So, you have your new lights, and you get the batteries all charged up and start to play and practice with them, do a few shoots and needless to say your impressed with the lights and the battery set up. But Lithium batteries, well in fact any battery, needs maintenance and care to maximise their life. Here is where you may potentially have an issue in the future.
Months later, after you have been busy using your lights on a regular basis, you may have now been busy doing family stuff for a few months and not using the lighting as frequently. This situation may give you a few issues with your batteries if you are not aware of a few basic things to do with your lithium batteries.
The following potential problem should not be seen as an issue with the batteries, but something some people are not aware of. The best way maybe to give an understanding of potential issues is like this:
Let's say, hypothetically, you have two cars. Winter arrives or you pop your 2nd fancy summer car into the garage for a long period for storage. In this case, you would probably connect your battery to a Trickle Charger to keep it charged as the battery charge will naturally fall over a period of time, as if you don't, you may come back in Spring to a car that won't start! And that's the last thing you need.
For instance, the lithium-ion battery-powered flashes and lights from Godox which is considered one of the most popular brands recommend not using or storing their batteries in temperatures above 40°C or below -10°C. In reality, lithium batteries’ performance may suffer. The solution is always straightforward at this time of year get the battery warmer between your hands, put it in your pocket or wrap it up.
Unfortunately, you cannot trickle charge your lithium-ion batteries for your lights, so we have to take care and run a bit of maintenance on the batteries ourselves.
These batteries are expensive, and the last thing you want is to have to replace them! Here is a list of dos and don’ts that you would need to follow to keep your batteries running correctly.
- Remove your batteries from your lights at the end of each shoot as a precaution anyway, but always when you are storing them for a period of time over more than a few days.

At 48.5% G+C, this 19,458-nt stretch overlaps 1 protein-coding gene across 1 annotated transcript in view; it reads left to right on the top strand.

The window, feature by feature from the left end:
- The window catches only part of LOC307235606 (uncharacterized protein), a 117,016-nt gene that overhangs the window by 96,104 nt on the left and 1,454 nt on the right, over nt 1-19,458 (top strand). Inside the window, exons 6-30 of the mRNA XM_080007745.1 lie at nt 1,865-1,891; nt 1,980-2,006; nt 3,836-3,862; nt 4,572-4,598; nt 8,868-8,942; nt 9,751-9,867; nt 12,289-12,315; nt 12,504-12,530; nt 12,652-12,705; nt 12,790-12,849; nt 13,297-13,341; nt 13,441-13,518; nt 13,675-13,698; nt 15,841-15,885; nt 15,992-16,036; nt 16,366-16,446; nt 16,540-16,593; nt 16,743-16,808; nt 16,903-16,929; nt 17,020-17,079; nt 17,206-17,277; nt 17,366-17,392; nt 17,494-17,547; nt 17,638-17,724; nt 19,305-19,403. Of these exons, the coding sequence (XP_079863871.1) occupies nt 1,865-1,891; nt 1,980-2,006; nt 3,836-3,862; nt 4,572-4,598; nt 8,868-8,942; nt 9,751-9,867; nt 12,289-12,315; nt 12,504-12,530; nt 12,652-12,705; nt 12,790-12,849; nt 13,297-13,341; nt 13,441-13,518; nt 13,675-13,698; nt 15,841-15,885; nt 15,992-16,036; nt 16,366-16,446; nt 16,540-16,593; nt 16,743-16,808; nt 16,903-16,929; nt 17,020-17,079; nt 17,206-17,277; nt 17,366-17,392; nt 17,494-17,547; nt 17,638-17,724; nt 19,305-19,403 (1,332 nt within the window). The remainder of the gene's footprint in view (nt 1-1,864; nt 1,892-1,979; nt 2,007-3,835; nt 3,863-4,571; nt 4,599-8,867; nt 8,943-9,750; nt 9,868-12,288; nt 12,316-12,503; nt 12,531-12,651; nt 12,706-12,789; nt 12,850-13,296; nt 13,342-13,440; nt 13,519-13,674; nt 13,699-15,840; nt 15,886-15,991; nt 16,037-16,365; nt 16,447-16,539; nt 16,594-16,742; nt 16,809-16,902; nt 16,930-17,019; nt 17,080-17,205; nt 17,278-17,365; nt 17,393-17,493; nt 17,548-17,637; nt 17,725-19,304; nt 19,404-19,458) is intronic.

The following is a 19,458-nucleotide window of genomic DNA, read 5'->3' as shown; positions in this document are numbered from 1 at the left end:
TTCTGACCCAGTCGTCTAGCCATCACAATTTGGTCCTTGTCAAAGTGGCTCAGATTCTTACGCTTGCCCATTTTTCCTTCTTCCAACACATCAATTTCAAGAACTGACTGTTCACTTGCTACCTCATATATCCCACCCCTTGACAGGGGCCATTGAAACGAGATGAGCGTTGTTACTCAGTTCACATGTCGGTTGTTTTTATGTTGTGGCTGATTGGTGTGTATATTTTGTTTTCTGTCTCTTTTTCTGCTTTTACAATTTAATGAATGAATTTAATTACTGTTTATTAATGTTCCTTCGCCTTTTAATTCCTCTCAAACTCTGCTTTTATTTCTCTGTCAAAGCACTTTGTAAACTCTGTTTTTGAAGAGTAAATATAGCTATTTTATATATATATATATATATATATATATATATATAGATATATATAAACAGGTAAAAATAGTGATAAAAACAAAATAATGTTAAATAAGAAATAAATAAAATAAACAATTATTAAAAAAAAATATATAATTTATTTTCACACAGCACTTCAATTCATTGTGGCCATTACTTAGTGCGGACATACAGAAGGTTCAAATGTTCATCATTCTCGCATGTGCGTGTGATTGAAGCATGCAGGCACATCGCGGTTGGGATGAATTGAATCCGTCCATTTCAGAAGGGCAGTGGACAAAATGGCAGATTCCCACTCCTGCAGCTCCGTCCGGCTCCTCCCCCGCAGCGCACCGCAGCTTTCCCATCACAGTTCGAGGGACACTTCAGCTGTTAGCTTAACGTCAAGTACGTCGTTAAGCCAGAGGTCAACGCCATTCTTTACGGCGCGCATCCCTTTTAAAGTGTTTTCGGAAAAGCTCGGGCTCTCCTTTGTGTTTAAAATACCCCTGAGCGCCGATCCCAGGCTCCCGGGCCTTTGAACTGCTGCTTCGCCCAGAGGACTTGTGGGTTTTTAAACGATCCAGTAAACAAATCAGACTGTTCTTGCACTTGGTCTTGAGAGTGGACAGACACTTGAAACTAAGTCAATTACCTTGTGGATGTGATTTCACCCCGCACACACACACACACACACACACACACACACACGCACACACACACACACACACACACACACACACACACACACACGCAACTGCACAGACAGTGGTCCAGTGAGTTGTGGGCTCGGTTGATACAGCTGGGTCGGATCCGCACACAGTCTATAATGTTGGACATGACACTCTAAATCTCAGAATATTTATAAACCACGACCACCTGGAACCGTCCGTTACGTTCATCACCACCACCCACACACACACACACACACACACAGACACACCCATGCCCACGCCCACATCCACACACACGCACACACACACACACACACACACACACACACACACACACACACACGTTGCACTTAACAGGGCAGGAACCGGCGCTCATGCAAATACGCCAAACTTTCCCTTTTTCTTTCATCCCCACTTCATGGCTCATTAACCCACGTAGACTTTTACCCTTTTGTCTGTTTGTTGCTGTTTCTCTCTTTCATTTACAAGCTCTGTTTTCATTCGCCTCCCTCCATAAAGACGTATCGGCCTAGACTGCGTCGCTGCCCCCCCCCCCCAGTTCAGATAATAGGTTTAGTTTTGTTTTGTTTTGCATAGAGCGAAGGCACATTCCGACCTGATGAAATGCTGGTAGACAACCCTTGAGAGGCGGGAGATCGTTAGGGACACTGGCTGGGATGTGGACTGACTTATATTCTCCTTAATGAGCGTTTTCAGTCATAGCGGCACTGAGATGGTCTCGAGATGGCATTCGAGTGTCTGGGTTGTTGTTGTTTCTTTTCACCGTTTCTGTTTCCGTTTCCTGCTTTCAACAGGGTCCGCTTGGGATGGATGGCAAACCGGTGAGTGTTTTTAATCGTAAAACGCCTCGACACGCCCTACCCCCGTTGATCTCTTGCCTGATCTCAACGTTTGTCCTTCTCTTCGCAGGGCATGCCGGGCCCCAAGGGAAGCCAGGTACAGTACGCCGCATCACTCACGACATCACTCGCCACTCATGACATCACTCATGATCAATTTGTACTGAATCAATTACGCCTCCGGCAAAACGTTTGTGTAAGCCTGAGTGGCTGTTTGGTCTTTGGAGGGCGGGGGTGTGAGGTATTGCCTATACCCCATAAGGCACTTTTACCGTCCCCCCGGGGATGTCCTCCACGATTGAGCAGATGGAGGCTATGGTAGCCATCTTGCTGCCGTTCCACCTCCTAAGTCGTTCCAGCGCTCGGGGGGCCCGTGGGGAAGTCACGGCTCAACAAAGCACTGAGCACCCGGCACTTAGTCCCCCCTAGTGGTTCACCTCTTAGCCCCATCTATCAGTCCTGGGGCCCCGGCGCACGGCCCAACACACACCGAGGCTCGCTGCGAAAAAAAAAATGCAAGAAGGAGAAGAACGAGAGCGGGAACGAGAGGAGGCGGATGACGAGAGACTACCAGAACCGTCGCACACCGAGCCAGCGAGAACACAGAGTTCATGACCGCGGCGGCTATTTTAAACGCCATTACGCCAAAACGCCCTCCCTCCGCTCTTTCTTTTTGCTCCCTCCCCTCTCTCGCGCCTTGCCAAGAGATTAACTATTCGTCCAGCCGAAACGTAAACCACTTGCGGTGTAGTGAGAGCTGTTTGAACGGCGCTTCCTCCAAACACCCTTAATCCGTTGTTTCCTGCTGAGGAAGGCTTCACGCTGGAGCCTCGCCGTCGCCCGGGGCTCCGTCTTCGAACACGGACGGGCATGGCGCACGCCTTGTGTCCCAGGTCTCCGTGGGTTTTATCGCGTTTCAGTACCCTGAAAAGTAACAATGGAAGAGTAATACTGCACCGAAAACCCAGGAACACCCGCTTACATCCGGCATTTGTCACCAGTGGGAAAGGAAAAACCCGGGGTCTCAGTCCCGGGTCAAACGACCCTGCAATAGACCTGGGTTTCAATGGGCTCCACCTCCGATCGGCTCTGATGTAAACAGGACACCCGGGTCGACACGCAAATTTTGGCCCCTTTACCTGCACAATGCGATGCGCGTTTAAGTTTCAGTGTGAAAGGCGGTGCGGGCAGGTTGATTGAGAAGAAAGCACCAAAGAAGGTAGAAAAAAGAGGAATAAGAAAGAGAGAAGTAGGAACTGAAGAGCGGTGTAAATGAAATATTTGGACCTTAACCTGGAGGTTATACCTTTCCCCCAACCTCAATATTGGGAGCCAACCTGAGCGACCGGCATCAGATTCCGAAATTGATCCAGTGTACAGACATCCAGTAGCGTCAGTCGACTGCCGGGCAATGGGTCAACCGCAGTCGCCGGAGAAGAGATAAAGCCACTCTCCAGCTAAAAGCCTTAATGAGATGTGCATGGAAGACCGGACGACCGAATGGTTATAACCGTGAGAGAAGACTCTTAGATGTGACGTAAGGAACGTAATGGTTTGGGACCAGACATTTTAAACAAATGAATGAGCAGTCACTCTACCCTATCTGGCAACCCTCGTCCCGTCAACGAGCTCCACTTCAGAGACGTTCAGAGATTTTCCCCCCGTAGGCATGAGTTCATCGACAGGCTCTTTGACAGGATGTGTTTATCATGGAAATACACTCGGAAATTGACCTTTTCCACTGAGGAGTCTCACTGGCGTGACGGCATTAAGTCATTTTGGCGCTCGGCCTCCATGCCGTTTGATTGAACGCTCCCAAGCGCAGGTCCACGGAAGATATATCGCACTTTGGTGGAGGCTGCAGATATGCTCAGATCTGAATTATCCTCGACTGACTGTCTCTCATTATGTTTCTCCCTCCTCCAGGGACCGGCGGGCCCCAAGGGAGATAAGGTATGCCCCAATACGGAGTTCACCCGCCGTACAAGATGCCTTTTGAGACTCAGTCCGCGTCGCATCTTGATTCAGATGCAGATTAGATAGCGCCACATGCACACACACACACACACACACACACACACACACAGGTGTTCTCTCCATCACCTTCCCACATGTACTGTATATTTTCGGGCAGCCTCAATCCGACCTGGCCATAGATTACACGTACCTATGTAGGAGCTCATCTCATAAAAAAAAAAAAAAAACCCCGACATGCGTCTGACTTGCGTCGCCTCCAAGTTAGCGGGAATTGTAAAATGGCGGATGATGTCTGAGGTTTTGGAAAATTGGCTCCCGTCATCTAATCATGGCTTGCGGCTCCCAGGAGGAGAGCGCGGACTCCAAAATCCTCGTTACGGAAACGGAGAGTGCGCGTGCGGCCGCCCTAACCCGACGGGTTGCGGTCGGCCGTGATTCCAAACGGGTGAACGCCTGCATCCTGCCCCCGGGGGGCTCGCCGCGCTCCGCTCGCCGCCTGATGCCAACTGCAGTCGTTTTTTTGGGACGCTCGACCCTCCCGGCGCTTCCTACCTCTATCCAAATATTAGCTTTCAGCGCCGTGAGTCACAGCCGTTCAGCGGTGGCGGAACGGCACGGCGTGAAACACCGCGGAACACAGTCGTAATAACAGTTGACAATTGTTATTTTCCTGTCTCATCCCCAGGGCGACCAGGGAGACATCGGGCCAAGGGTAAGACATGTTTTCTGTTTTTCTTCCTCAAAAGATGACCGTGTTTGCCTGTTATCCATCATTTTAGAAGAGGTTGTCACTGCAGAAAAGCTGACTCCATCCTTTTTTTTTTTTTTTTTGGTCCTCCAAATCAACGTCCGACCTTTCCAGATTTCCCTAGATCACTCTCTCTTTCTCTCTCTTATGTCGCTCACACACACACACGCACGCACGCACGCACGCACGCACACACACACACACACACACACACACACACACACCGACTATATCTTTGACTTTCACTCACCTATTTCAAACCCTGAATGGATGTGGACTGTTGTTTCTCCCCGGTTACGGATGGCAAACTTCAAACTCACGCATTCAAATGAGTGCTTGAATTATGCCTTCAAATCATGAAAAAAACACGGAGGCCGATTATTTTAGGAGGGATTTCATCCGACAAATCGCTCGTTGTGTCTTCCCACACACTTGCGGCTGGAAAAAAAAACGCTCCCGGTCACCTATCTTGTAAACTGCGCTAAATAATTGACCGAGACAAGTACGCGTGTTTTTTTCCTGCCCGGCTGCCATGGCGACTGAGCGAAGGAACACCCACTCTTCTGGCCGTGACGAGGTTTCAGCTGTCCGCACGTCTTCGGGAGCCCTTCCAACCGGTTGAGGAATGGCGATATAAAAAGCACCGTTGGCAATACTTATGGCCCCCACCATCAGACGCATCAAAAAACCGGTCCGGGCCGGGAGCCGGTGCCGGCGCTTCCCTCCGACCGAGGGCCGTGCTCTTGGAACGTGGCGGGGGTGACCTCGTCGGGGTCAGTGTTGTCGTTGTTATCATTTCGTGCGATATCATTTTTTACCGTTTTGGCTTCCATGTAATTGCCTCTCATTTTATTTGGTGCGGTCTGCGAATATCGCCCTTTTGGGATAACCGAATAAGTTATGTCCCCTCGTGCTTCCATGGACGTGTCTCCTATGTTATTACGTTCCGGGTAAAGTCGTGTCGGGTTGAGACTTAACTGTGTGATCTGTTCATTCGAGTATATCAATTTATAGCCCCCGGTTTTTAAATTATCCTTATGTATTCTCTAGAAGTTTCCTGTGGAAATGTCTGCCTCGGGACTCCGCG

- Check the charge whilst on the light heads, before removing and storing, if they are nearly flat, pop them on the charger.
- They do not need to be fully charged, in fact better if they are not in a fully charged state, so 50% plus charge, should be perfect for storage.
- Set up in your calendar a MONTHLY reminder to check and charge your batteries, if necessary, charge only if they have depleted, which should be a little at all.
- Get the batteries onto your lights and pop them a few times and check the battery level on the heads, this is a better indication of the power than the LEDs on the actual batteries.
- Pop the batteries back to where you store them, in a cool place with NO hugely varying temperature movements such as the living room or under your bed.
- Keep them wrapped in a suitable cloth, wrap or blanket to protect them, especially when storing batteries for a long period of time.
- Rinse and Repeat Monthly
- Give your chargers and cables a general visual check.
- Keep your batteries close to your body for remaining your batteries warm.
- Having a spare battery is able to switch between the battery in your flash and the warm one in your pocket.
- Do not leave your batteries attached to the heads when not in use.
- Do not store them in an area of particularly high or low temperature. To help counter this, take the battery you'll need and chuck it in your pocket.
- Do not store them or leave them for any period of time in direct sunlight, like inside your car, even whilst travelling to and from jobs. Car boots are cooler for transport.
- Do not plug your batteries in and go to bed leaving them charging overnight for the mornings shoot or leave them for excessive periods on the charger at any time. Once charged, remove them from the chargers.
- Do not empty your batteries to 0% on a shoot, always try to swap out with fresh batteries when they get down to a single bar, or as you can during the shoot.
If you are swapping out batteries during a busy all-day shoot, allow the battery you have taken off to cool, before placing on chargers. As an example, when doing multiple subject fast shoots along the lines of 6 pops per minute of the lights for hours at a time if you use 3 CITI400PRO’s and have 3 spare batteries always ready to swap out during the shoots, you can pop the lights up to 3000 plus times per shoot during the day.
PiXAPRO CITI600/AD600 Range Batteries
Specifically, CITI600/AD600 range batteries do have a protection shut down built into them. This can be reset if you should find yourself with a non-charging battery, just contact your retailer for assistance.
So, a few simple tricks and to dos, to keep those batteries working away for you for many years with no issues. If you find yourself still having trouble with your batteries after following this advice, however, please email our Customer Support team at firstname.lastname@example.org and they can see if your units will still be under warranty and if we have any solutions for you. Please be aware that even though a lighting unit may have a 2 -year warranty, your battery will only have a 6 month warranty on it as per our Warranty Policy.